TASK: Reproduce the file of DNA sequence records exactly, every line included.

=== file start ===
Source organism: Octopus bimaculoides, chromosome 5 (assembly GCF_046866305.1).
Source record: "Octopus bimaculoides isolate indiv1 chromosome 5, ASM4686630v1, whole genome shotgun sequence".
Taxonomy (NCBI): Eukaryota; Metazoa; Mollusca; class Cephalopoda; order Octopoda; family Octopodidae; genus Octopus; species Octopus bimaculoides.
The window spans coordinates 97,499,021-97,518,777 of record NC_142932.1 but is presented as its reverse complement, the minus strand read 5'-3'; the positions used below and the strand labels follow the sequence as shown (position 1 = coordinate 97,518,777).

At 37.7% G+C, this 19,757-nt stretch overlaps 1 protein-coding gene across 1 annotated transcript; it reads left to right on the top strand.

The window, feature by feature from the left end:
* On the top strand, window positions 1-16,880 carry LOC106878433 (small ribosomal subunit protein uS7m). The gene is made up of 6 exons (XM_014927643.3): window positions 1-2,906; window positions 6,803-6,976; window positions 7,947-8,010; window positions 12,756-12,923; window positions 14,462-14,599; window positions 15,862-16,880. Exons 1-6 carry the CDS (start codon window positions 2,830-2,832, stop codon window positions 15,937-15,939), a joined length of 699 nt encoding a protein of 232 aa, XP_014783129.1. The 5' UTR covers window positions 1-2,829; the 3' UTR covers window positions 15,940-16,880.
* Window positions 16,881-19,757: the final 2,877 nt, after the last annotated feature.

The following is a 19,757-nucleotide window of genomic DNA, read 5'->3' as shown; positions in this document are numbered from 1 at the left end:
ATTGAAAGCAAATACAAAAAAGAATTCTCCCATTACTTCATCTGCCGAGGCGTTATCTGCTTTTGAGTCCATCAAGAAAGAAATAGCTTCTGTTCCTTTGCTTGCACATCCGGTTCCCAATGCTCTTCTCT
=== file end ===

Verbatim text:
Source organism: Octopus bimaculoides, chromosome 5 (assembly GCF_046866305.1).
Source record: "Octopus bimaculoides isolate indiv1 chromosome 5, ASM4686630v1, whole genome shotgun sequence".
Taxonomy (NCBI): Eukaryota; Metazoa; Mollusca; class Cephalopoda; order Octopoda; family Octopodidae; genus Octopus; species Octopus bimaculoides.
The window spans coordinates 97,499,021-97,518,777 of record NC_142932.1 but is presented as its reverse complement, the minus strand read 5'-3'; the positions used below and the strand labels follow the sequence as shown (position 1 = coordinate 97,518,777).

At 37.7% G+C, this 19,757-nt stretch overlaps 1 protein-coding gene across 1 annotated transcript; it reads left to right on the top strand.

The window, feature by feature from the left end:
* On the top strand, window positions 1-16,880 carry LOC106878433 (small ribosomal subunit protein uS7m). The gene is made up of 6 exons (XM_014927643.3): window positions 1-2,906; window positions 6,803-6,976; window positions 7,947-8,010; window positions 12,756-12,923; window positions 14,462-14,599; window positions 15,862-16,880. Exons 1-6 carry the CDS (start codon window positions 2,830-2,832, stop codon window positions 15,937-15,939), a joined length of 699 nt encoding a protein of 232 aa, XP_014783129.1. The 5' UTR covers window positions 1-2,829; the 3' UTR covers window positions 15,940-16,880.
* Window positions 16,881-19,757: the final 2,877 nt, after the last annotated feature.

The following is a 19,757-nucleotide window of genomic DNA, read 5'->3' as shown; positions in this document are numbered from 1 at the left end:
ATTGAAAGCAAATACAAAAAAGAATTCTCCCATTACTTCATCTGCCGAGGCGTTATCTGCTTTTGAGTCCATCAAGAAAGAAATAGCTTCTGTTCCTTTGCTTGCACATCCGGTTCCCAATGCTCTTCTCT